The Global Market Strategist®

November 30, 1998

In his 1841 book, Extraordinary Popular Delusions and the Madness of Crowds, Charles MacKay describes several investment schemes gone awry, including Tulipmania, the Dutch flower frenzy that redefined European garden styles while making and breaking huge fortunes (for more info, go to the Website of Barnes and Noble). Historians now refer to Tulipmania as a "misguided enthusiasm" of the past since after the great fortunes were made on rising tulip prices in Holland, the subsequent collapse of the market threatened Holland's very economy.

In fact, "post bubble-burst" economy is perhaps the single best way to describe the Japanese economy of the 1990s. In the decade prior, speculators drove Japanese stock and real estate prices through the roof and on toward valuation levels not seen hence. Once again, the ensuing collapse in the wake of this modern version of popular delusion and the madness of crowds threatens the second-largest world economy and renders its government virtually helpless to restore the structure of its financial system.

There are many other historic instances of manias, including the infamous near-vertical stock market advance of the late 1920s of which author Frederick Lewis Allen writes in his 1931 account, "Only Yesterday," the kind of investor psychology that prevailed after every correction:

"But had the bull market collapsed? On June 13 it appeared to have regained its balance...A few thousand traders had been shaken out, a few big fortunes had been lost, a great many pretty paper profits had vanished, but the Big Bull Market was still young....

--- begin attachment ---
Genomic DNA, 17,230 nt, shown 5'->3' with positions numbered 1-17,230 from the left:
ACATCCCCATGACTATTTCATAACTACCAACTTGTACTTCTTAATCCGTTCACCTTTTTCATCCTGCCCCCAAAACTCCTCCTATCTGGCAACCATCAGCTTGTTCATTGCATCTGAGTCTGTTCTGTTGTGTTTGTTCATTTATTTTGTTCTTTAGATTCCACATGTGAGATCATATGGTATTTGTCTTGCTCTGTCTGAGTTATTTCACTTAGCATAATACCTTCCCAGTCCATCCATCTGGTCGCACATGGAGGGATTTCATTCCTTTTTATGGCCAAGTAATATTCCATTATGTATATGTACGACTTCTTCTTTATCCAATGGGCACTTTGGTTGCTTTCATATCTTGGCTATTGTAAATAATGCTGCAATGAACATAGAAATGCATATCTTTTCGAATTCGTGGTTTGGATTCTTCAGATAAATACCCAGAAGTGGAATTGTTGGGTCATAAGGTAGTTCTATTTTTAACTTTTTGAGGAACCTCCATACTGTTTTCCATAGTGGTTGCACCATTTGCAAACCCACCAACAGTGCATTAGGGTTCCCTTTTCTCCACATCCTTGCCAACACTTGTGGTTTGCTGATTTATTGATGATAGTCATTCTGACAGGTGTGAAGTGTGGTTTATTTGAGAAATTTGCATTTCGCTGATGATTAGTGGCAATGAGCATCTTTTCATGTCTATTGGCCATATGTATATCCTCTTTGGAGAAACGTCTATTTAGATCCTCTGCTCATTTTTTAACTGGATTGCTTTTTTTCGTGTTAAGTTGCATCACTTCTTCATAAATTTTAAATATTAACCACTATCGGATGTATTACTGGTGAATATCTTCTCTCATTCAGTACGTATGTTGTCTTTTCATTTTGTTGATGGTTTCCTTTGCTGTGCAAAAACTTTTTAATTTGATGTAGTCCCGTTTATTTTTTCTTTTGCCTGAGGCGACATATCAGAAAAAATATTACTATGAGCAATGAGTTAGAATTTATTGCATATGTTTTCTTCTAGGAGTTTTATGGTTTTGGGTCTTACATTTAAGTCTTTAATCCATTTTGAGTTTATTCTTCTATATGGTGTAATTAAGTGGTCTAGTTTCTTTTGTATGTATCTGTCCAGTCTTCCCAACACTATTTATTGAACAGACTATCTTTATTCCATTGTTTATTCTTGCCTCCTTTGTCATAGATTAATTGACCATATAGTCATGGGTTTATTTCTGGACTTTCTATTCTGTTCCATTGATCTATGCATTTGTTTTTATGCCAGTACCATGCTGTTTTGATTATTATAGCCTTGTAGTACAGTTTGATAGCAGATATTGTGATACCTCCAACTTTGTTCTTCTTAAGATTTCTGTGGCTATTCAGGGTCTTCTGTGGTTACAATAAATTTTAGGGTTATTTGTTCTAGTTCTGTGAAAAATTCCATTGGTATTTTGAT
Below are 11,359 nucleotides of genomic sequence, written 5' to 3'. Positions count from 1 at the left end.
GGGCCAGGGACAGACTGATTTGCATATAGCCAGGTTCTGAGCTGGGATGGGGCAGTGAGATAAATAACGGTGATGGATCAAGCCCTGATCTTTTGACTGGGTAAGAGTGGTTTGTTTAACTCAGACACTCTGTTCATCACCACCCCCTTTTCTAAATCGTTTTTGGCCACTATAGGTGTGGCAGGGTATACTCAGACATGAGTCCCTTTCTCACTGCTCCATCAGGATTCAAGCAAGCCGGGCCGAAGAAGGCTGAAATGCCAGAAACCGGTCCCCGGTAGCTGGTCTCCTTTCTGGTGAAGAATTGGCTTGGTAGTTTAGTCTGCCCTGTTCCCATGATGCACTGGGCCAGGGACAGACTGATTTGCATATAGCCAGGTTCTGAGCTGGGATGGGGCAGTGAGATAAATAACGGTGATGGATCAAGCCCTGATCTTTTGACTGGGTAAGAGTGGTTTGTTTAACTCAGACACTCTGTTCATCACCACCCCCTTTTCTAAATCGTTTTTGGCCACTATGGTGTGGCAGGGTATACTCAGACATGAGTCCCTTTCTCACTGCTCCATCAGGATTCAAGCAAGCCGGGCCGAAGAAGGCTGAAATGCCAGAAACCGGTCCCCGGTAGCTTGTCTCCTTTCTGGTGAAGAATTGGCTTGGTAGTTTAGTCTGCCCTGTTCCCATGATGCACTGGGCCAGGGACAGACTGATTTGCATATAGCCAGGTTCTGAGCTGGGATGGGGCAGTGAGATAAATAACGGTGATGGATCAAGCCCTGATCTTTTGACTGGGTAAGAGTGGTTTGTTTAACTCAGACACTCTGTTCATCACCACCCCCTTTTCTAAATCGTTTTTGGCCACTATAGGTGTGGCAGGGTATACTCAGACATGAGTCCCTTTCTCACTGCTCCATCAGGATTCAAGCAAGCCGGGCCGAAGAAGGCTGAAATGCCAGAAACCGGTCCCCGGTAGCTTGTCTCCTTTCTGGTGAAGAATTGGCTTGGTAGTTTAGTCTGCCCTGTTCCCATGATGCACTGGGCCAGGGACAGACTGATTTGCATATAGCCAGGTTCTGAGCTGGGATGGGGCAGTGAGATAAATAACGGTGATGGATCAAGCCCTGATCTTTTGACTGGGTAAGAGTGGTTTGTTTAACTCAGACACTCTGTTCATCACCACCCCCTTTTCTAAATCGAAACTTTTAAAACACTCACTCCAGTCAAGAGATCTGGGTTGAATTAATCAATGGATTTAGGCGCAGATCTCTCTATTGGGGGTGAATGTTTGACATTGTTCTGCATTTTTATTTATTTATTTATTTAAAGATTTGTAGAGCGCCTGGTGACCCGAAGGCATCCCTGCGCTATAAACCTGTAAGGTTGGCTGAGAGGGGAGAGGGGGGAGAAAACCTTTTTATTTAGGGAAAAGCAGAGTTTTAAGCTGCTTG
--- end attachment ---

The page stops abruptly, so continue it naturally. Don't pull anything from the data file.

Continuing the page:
"...The lesson was plain: the public simply would not be shaken out of the market by anything short of major disaster."

Today, we find the U.S. stock market soaring yet again after this year's sharp decline that lopped 40% to 60% off the top of the average NYSE and NASDAQ stock. At the cutting edge of investor speculation during this month's advance are internet stocks, which have soared to levels that, seemingly, no other stock has gone before. But is that really true? Again we find precedent for such feverish speculation in "Only Yesterday:"

"All the old markers by which the price of a promising common stock could be measured had long since been passed; if a stock once valued at 100 went to 300, what on earth was to prevent it from sailing on to 400? And why not ride with it for fifty or a hundred points, with Easy Street at the end of the journey?"

Today's why-not-ride-it-for-fifty-or-a-hundred-point stocks are big name Internet stocks such as Netscape, Amazon.com, Ebay, and Yahoo. These stocks have simply gone crazy, with Ebay, for example, coming out as an Initial Public Offering only three months ago at 25 1/4 but hitting a new high this month at an eye-popping 234 1/8.

Similar stories can be found in other internet stocks. Amazon.com, Inc. carries a 52-week low of 24 11/16 and a record high established this past week at a whopping 233 1/8. Yahoo--an Internet search engine--has performed similar acrobatic feats.

The most frightening part of all of this, along with its historic 1929 parallels that occurred in Frederick Allen's eyes only yesterday, is that these stocks have either never produced a profit or have only managed to eke out a small profit for one quarter. Amazon.com has lost money every quarter since it emerged, and in fact its losses have accelerated to $0.90 per share in the quarter ending September 30, 1998. Yahoo Inc. has lost money every quarter except the first and third quarters of this year, where it registered earnings of $0.05 and $0.015 per share respectively but mingled with a $0.41 per-share loss in the second quarter--its largest quarterly loss yet. Netscape has managed virtual breakeven this year after a whopping $1.02 per-share loss in the fourth quarter of 1997.